School Philosophy/Ethos: Lanesboro Community College is a multi-denominational, coeducational school committed to providing a holistic education in an atmosphere which promotes individual rights. We encourage the full and harmonious development of each pupil, (social, spiritual, emotional, physical); in an atmosphere of care, respect, trust, love and concern. Each child is encourages to achieve his/her full potential in partnership with parents, teachers and the wider community. We try to make our school a place where our young people feel accepted and are allowed to exercise an appropriate level of responsibility. Self-esteem is encouraged and fostered.
What is SPHE SPHE is short for Social, Personal and Health Education aimed at:
- Enabling students to develop personal and social skills.
- Promoting self esteem and self confidence.
- Enabling students to develop a framework for responsible decision making.
- Providing opportunities for reflection and discussion.
- Promoting physical, mental and emotional health and well being.
This links directly to our school ethos. SPHE is supported by the whole school and our school is a Health Promoting School.
What is RSE
RSE is a life long process of acquiring knowledge and understanding of developing attitudes, beliefs and values about sexual identity and relationships. In the school situation R.S.E. provides structured opportunities for pupils to acquire a knowledge and understanding of human relationship and sexuality through processes which enable them to form values and to establish behaviours within a moral, spiritual and social framework.
RSE in context
The RSE programme takes place within the wider context of SPHE and contributes towards the development of all aspects of the individual – aesthetic, emotional, cultural, intellectual, moral, physical, political, religious, social and spiritual – for living and interacting with the community. It provides students with the opportunity to develop the skills and competencies to learn about themselves, to care for themselves and others, and to make informed decisions about their health, personal lives and social development.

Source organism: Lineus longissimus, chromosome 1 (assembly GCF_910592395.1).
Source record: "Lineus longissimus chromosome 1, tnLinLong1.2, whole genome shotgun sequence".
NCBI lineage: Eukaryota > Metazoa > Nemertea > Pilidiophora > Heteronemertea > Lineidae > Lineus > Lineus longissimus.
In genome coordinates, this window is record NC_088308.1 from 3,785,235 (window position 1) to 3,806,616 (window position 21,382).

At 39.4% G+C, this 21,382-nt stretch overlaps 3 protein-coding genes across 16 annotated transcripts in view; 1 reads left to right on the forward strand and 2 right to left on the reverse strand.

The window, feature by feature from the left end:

Areas of SHPE and RSE already covered
While the school will have one or more teachers dedicated as RSE instructors it should be appreciated that teachers from other areas may have expertise in parts of the RSE programme. Such areas may include Home Economics, Science, Religious Instruction, PE and CSPE. At senior level, contributions could be made from Biology, Home Economics, RE and PE.
SPHE at Junior Cycle is timetabled for one class period per week per year. RSE is covered during five or six of these classes per year as per Department recommendations.
RSE at senior cycle is covered during five or six class periods per year for fourth and fifth year students – as part of their Religious Education.
Management will endeavour to accommodate the wish of any teacher who does not wish to teach a particular topic. Resources outside the school profession will be availed to if considered appropriate. The programme will be taught in accordance with the Department directive. The teaching methods used in the school are child centred and reflect the age and stage of development of each child. Sensitive issues will be dealt with appropriately. It is the right of any parent to have their child withdrawn from the program but the school will be offering the program to all students as per Department regulations.
Review and Evaluation
Parents and teachers wishing to further their interest in the subject will be facilitated and encouraged. The programme will be reviewed and evaluated by the relevant staff when deemed necessary. A review of the policy statement will take place at the end of the year.
Relationships and Sexuality Education Policy Statement
In this policy document all references to gender are taken to be inclusive and the term “parent” is taken to include “guardian”.